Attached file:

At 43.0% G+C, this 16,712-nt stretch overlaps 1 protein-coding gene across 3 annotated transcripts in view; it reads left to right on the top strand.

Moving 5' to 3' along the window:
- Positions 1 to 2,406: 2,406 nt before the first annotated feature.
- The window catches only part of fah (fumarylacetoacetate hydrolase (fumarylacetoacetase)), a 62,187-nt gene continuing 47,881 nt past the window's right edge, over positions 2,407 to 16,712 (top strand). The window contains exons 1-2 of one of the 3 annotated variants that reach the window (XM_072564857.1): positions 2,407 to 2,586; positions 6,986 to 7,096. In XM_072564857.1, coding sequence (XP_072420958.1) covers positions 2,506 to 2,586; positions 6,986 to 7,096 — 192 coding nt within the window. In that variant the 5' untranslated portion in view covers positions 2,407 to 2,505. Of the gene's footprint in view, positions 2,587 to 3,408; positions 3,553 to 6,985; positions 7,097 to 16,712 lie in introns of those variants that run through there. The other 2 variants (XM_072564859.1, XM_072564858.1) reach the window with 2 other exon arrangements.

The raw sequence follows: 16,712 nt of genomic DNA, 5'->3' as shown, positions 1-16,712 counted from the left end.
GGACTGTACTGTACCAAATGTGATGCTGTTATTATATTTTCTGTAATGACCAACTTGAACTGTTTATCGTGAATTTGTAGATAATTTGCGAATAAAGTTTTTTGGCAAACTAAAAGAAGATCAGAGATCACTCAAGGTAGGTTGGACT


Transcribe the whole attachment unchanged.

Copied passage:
At 43.0% G+C, this 16,712-nt stretch overlaps 1 protein-coding gene across 3 annotated transcripts in view; it reads left to right on the top strand.

Moving 5' to 3' along the window:
- Positions 1 to 2,406: 2,406 nt before the first annotated feature.
- The window catches only part of fah (fumarylacetoacetate hydrolase (fumarylacetoacetase)), a 62,187-nt gene continuing 47,881 nt past the window's right edge, over positions 2,407 to 16,712 (top strand). The window contains exons 1-2 of one of the 3 annotated variants that reach the window (XM_072564857.1): positions 2,407 to 2,586; positions 6,986 to 7,096. In XM_072564857.1, coding sequence (XP_072420958.1) covers positions 2,506 to 2,586; positions 6,986 to 7,096 — 192 coding nt within the window. In that variant the 5' untranslated portion in view covers positions 2,407 to 2,505. Of the gene's footprint in view, positions 2,587 to 3,408; positions 3,553 to 6,985; positions 7,097 to 16,712 lie in introns of those variants that run through there. The other 2 variants (XM_072564859.1, XM_072564858.1) reach the window with 2 other exon arrangements.

The raw sequence follows: 16,712 nt of genomic DNA, 5'->3' as shown, positions 1-16,712 counted from the left end.
GGACTGTACTGTACCAAATGTGATGCTGTTATTATATTTTCTGTAATGACCAACTTGAACTGTTTATCGTGAATTTGTAGATAATTTGCGAATAAAGTTTTTTGGCAAACTAAAAGAAGATCAGAGATCACTCAAGGTAGGTTGGACT